To sports enthusiasts, The Rock is an impressive complex, with its beautiful baseball fields, its mountain biking trails and its skiing, snowboarding and snow tubing hills.
Nearby neighbors, especially those in Greendale, aren’t as enthusiastic about the new facility, which celebrates its grand opening this weekend.
Neighbors have concerns about The Rock’s baseball fields lighting, noise from concerts and special events and traffic that spills onto and congests 76th Street from Crystal Ridge Drive.
“We can hear The Rock already in our yard,” Greendale resident Pam Swanson said at a public hearing Tuesday. “We can see the lights. They are blinding, to say the least. That’s a very serious concern.
“The quality of life when we chose to live in Greendale has significantly dropped since the building of The Rock.”
The Rock sits mostly in Franklin, but some of its trails spill over into Greendale.
Village President John Hermes said he has an agreement with County Executive Chris Abele to work out all the issues and assured residents village officials will continue to work with all the entities involved.
But that’s one of the problems; there are many cooks in the kitchen. The land is owned by Milwaukee County, is operated by The Rock and stretches into two municipalities.
“The reality is, the parts people perceive as the biggest problem or nuisance, are in Franklin,” Village Manager Todd Michaels said. “We can’t really do anything about them.
“We’re working with the county to work on these issues.”
Jim Keegan, the Milwaukee County Chief of Planning and Development, told residents the facility will be amazing when complete and that The Rock and county want to be responsible neighbors.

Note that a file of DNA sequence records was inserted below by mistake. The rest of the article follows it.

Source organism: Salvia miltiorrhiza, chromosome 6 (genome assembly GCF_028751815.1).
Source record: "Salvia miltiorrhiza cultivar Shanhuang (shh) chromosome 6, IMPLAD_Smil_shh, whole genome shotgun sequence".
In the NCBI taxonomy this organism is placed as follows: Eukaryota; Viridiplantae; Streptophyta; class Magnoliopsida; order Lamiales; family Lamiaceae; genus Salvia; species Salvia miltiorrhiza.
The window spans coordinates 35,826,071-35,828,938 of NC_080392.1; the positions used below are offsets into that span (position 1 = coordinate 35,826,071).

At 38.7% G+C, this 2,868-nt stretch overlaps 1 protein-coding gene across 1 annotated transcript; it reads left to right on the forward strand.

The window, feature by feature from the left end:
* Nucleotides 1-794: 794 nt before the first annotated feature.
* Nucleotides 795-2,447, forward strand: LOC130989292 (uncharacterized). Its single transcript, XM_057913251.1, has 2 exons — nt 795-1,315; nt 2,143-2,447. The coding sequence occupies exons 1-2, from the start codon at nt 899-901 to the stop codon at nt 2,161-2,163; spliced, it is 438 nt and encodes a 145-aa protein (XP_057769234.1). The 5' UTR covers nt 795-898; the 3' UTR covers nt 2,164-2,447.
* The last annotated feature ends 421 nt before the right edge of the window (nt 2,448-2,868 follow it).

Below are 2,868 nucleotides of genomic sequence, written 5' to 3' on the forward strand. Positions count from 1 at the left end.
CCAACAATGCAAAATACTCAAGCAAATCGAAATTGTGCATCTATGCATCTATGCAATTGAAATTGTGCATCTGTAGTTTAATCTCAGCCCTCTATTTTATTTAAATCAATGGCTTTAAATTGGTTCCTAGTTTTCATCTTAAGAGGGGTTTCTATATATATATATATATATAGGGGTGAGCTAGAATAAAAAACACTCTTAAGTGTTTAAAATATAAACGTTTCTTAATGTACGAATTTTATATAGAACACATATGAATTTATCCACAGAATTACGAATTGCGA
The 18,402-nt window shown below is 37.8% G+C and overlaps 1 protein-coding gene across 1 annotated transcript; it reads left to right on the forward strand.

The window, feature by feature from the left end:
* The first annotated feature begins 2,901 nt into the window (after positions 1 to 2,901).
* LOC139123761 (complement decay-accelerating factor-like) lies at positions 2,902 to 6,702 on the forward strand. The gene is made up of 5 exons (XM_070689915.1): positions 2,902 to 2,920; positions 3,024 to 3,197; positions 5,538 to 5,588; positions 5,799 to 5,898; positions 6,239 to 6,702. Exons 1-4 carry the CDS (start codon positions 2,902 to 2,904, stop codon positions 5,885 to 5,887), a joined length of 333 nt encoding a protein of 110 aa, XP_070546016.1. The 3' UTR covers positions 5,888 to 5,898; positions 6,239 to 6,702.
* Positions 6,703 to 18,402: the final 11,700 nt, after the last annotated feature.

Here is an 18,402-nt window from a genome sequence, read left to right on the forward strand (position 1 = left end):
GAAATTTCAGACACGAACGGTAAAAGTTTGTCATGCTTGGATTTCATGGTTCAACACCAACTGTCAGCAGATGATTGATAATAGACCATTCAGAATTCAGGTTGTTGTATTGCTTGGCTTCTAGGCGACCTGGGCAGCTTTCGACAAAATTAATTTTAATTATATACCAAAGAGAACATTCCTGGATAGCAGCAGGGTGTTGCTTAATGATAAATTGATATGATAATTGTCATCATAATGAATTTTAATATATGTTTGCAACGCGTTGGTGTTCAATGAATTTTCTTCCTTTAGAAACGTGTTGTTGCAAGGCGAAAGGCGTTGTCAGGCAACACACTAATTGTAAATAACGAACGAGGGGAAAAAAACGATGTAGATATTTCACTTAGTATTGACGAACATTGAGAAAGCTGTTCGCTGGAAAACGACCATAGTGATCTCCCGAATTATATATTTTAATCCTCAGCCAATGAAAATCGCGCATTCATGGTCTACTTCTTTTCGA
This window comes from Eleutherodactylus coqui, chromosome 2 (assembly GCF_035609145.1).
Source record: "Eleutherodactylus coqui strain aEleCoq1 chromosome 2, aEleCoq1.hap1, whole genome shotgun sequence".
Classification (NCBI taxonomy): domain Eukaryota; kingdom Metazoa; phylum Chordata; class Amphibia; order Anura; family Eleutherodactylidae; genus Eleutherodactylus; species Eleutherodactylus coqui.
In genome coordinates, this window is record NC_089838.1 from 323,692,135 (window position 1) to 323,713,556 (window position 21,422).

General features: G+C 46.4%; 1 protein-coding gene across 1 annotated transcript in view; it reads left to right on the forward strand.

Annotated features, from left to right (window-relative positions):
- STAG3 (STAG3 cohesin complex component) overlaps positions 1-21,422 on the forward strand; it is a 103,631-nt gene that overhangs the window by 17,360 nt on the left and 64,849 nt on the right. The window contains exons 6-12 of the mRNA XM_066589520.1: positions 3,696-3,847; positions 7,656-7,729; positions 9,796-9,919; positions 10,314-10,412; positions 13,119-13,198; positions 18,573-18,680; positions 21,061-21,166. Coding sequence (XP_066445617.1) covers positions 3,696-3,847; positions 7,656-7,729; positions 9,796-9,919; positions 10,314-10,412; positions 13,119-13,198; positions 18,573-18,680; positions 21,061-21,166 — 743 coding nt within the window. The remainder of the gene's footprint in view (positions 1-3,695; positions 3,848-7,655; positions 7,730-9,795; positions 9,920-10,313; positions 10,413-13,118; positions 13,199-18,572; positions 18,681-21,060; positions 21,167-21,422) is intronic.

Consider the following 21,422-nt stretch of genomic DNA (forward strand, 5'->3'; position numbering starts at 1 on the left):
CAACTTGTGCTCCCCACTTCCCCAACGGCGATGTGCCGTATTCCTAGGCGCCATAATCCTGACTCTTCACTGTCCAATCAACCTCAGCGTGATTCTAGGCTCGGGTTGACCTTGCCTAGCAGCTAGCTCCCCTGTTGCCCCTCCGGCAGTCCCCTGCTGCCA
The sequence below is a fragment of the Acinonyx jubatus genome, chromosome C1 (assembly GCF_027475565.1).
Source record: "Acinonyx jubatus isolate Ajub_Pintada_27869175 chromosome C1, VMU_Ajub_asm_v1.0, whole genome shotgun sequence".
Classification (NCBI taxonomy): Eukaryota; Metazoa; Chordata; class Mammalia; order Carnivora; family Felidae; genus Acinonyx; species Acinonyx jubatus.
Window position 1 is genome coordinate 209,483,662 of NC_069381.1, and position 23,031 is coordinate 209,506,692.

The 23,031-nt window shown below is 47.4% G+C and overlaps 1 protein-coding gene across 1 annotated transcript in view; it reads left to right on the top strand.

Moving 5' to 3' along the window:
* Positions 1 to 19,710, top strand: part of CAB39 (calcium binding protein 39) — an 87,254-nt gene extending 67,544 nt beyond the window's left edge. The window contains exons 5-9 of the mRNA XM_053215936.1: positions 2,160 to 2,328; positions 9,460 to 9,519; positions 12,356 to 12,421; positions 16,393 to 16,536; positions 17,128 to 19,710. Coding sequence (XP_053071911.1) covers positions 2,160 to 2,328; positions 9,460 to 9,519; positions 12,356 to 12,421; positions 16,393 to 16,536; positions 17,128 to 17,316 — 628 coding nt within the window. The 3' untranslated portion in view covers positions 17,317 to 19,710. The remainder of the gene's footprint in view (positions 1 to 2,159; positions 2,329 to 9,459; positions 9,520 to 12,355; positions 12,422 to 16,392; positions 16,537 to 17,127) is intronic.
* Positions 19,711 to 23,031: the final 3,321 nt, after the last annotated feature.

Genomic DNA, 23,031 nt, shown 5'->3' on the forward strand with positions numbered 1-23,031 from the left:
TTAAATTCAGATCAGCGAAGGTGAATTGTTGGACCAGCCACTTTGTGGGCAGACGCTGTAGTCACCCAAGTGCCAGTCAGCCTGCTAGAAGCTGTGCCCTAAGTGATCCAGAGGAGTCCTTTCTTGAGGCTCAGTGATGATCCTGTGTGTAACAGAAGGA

He said the county is working with the Department of Transportation to determine how, or if, to address traffic concerns and said the sheriff’s department, park rangers and local municipal police departments may be called upon to alleviate issues parking and traffic issues.
The Rock general manager Tom Johns said he’s only received one noise complaint since the facility started hosting baseball games and other events earlier this summer. He agreed that with all the different stakeholders involved, it is confusing who is responsible for what and where residents should direct their concerns.
He’s just asking Greendale residents give the facility a chance.
“We’re there and we want to operate,” Johns said. “We simply ask that if we can be good neighbors that you can be good neighbors.”
Greendale will review The Rock’s special use application that allows for various activities and events to take place on village land at a Planning Commission meeting Aug. 14, and a Village Board meeting Aug. 20.